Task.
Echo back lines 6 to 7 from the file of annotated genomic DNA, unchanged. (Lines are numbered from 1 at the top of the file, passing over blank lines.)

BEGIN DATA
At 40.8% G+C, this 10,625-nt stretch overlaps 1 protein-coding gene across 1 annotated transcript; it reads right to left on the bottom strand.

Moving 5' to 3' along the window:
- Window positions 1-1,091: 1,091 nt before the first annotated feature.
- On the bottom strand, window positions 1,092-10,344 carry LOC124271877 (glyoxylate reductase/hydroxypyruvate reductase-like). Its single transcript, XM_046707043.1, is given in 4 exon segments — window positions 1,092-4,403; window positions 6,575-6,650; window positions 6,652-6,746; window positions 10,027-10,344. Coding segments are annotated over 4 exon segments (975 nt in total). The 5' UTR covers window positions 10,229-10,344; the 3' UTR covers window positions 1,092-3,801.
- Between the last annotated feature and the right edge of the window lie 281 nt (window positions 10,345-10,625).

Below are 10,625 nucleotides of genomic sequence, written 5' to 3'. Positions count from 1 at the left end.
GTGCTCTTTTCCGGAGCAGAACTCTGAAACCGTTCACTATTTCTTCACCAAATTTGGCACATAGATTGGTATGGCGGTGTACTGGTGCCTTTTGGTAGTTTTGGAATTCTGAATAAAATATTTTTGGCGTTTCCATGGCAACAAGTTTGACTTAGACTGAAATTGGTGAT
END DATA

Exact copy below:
Below are 10,625 nucleotides of genomic sequence, written 5' to 3'. Positions count from 1 at the left end.
GTGCTCTTTTCCGGAGCAGAACTCTGAAACCGTTCACTATTTCTTCACCAAATTTGGCACATAGATTGGTATGGCGGTGTACTGGTGCCTTTTGGTAGTTTTGGAATTCTGAATAAAATATTTTTGGCGTTTCCATGGCAACAAGTTTGACTTAGACTGAAATTGGTGAT